Recently, the director-general, National Automotive Council, Alhaji Aminu Jalal, said that last year, the country spent about N1.2trillion on the importation of various brands of vehicles. These vehicles ranged from fairly used cars, otherwise known as Tokunbo, to brand new cars. Jalal added that this is exclusive of the amount spent on tractors and military vehicles imported during the year under review. The breakdown shows that N550bn worth of vehicles, N500bn spare parts and N150bn worth of tyres were brought into the country, by the three tiers of government, private corporate organisations, as well as individuals.
This is unacceptable in any market-driven economy. A nation desirous of freeing itself from dependency would have insisted on the manufacturers siting their companies here. A few years ago, assembly plants in the country were doing well and employing thousands of artisans, engineers and administrators.
Curiously, the NAC helmsman made these revelations at the corporate headquarters of Peugeot Automobile of Nigeria in Kaduna. Nigerians' penchant for jettisoning home-made products is becoming legendary. Regrettably, this fad has had adverse effects on industrialisation. It is a notorious fact that PAN at the height of its glory in the 1980s had 4,000 permanent workers, several casual workers and many under indirect employment. It produced no fewer than 90,000 cars annually. Today it is a shadow of itself, producing only a miserly 3,000 cars a year, with a staff strength of only 250. Over the years, this lack of protectionism has stifled the economy. There has been no clear policy to halt this drift and the automobile sector, like most other promising sectors of our national life, has witnessed a free fall.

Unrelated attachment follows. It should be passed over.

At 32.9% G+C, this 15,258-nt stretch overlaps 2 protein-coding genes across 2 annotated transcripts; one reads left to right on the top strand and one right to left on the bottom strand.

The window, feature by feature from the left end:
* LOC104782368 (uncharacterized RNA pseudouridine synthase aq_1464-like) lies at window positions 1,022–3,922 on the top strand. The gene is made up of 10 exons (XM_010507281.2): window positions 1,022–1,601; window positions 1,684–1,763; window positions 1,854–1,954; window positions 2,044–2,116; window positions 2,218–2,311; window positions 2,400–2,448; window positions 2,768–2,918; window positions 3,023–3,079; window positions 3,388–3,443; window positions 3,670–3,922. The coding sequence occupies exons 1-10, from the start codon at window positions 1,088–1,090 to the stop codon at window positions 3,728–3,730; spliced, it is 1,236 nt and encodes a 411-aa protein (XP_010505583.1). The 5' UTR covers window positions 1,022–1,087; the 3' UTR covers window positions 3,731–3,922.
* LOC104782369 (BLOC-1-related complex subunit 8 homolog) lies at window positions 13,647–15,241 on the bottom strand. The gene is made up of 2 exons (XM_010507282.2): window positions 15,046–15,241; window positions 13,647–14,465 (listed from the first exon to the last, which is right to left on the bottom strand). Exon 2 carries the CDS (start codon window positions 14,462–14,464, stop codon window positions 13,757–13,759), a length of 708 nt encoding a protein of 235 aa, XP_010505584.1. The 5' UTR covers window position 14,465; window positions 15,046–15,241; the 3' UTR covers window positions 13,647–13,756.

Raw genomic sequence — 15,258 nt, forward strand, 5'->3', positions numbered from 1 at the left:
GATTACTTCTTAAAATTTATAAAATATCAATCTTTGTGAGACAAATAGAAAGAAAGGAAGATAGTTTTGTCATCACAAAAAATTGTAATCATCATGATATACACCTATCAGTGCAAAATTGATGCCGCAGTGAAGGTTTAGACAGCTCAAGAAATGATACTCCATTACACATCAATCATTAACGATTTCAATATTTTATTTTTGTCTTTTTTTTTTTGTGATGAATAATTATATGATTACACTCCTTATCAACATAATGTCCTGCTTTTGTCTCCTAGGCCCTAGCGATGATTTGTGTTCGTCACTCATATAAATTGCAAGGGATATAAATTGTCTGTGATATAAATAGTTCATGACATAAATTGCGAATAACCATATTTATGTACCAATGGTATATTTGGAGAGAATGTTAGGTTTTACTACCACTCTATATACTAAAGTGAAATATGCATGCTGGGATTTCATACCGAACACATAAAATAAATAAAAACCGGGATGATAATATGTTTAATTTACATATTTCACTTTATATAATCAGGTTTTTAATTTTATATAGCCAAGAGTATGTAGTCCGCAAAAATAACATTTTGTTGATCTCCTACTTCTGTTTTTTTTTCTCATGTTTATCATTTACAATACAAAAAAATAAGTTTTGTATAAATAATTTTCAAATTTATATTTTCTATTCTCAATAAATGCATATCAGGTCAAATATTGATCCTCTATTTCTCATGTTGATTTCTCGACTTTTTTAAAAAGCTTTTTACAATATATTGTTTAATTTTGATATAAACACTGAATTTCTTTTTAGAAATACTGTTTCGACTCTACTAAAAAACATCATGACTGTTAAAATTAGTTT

Most government officials are guilty of this shallow preference for foreign-made goods and vehicles. Our finance ministers and the Customs top echelons often boast about the high revenue generated from imported cars. It is said to have raked in over N300bn in 2012.
Last year, the National Assembly alone paid richly for imported cars. The 109 senators got at least a Toyota Prado jeep each and the 360 representatives were bought Toyota Camry model cars. All Supreme Court justices are driven about in foreign-made Mercedes Benz cars, while recent events have shown that it seems some ministers are addicted to foreign-made armoured, luxury cars of different makes. We need no soothsayers to tell us that this year, the country's vehicles import bill will surpass last year's.
This trend is not good for our country and it will not help the economy to grow or recover either. The country needs a policy to encourage automobile companies to locate at least their assembly plants in Nigeria. If pursued, this will enhance industrialisation, create healthy competition, improve production standards of vehicles at globally competitive prices and boost technology transfer in the transport sector, as well as the nation's local content and employment profile.